Developing a whole school approach to mental health can be challenging. I remember signing up to speak this topic at the TES Special Needs show in Islington in October 2018 and wondering how it would be received.
On the one hand, a year earlier 100,000 people had signed a petition calling for mental health education to be made compulsory in primary and secondary schools. There were plans for schools to teach children how to build mental resilience and to spot signs of poor mental health in their friends. However, there was also a sense that perhaps this was not the job of schools and that teachers should be focusing on the curriculum.
There was the added pressure that many schools and academies prided themselves on their ‘zero tolerance’ policies when it came to behaviour, school uniform, homework and school rules. Some senior leaders worried that their schools would be seen to be lax, that their reputation would suffer and that some of their best staff and pupils would go elsewhere.
We were urging schools to plan a whole school approach that would require them:
- To audit their current provision, systems and polices
- Receive feedback from the school community (governors, all staff, parent/carers and students)
- Organise mental health training for all staff, not just the teachers
- Review all policies (especially behaviour and safeguarding) to ensure mental health is embedded, and behaviours are viewed as a form of communication
- Utilise evidence-based interventions and develop capacity internally. If external organisations/professionals are used, it is important the school become a member of the multi-disciplinary team.
- Record and measure progress/impact
- Develop a strategy rather than a fire-fighting approach to create a whole school approach to mental health.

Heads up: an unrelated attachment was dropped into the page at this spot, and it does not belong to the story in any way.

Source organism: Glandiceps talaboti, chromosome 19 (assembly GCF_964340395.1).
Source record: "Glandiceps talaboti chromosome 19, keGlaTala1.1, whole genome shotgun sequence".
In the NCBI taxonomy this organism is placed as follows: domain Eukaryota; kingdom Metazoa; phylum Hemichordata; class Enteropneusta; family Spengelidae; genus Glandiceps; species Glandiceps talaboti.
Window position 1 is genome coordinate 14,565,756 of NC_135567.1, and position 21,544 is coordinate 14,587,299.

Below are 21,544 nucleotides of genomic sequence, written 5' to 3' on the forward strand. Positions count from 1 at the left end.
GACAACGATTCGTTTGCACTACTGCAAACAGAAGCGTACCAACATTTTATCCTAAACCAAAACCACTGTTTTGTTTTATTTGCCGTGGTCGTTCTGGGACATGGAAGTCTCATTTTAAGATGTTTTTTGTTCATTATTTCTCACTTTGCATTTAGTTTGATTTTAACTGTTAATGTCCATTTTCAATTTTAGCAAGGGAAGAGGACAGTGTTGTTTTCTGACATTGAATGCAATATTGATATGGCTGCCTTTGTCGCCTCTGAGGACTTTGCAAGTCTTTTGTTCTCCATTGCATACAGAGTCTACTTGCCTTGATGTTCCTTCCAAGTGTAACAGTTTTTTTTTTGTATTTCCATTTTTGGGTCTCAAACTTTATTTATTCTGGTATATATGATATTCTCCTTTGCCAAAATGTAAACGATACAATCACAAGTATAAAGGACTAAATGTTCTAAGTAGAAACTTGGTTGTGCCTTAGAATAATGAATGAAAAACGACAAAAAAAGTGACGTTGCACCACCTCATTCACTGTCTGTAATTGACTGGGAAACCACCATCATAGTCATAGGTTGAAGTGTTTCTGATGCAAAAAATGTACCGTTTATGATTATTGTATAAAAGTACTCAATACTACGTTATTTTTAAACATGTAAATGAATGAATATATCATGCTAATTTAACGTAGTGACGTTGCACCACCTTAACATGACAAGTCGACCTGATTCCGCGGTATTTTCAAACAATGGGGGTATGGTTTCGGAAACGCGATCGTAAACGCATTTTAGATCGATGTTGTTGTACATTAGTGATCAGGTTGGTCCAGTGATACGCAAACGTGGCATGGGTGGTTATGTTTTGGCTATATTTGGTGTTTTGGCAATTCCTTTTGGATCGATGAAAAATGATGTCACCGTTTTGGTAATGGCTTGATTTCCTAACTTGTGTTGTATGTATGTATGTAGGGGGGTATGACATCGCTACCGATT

In the beginning we thought about a model where we would put a clinical psychologist into settings to support children and staff. We quickly realised that this was not going to work. We had such a torrent of requests from schools that we was not able to meet the demand.
In addition, schools were not familiar the mental health landscape and specialist provision and had little in the way of budget. Another issue was that every school wanted us to start at once!
We created EduPod as a new way for mental health leads to set in motion a whole school approach to mental health. Schools would be able to purchase professional mental health resources, action plans and pre-generated surveys at an affordable price.
Ellie Watson is a class teacher at Burneston Primary School and has found it a real time-saver: ‘I’ve found EduPod really easy to use and straight forward. After completing the self assessment audit tool and receiving the completed surveys, the dashboard gives a visual, clear overview of areas that we should focus on, which correlates with what we are seeing in our classrooms since children returned in September. ‘
EduPod gives schools access to clinical consultations with a team of Clinical Psychologists and to share concerns and good practice with the online community forum which brings together people working in educational and healthcare settings.
Lyn Roberts, School Business Manager and Mental Health Lead, Castle View Primary and Nursery School has found that this level of support has been beneficial: ‘The role of Mental Health Lead was new to me and felt a bit alien. EduPod has given my role a sense of direction and structure. Without it I would not have made so much progress this term with ensuring a focus was on mental health in our school. Although it looked like a huge task to begin with, EduPod has helped me to think of it as a little and often tasks. For example, sending out the pre-generated surveys took minutes and we’ve had a fantastic number of responses, which we can use to focus our attention in the near future. EduPod and the clinical support from Zoe has given me confidence to grow and lead in my role.’
In 2019/20 Schools Advisory Service (SAS) invested over £4million on providing wellbeing services to schools across the UK. No other staff absence insurance provider invests as much in wellbeing support as SAS. A part of this comprehensive support is a partnership with Edupod, which provides mental health leads with tools to plan, manage and evaluate their journey to creating happy and mentally healthy environments for the whole school community. SAS clients can access this support by contacting their account manager.
If your school is keen to take the next step in their mental health and wellbeing journey, we can provide the resources and support you will need.
Contact: Deborah Merrick, Relationship Manager,
Guest Wellbeing Blog Submissions are provided by SAS through Ask Andy Pastoral and Wellbeing Support. Click here to learn more about Ask Andy.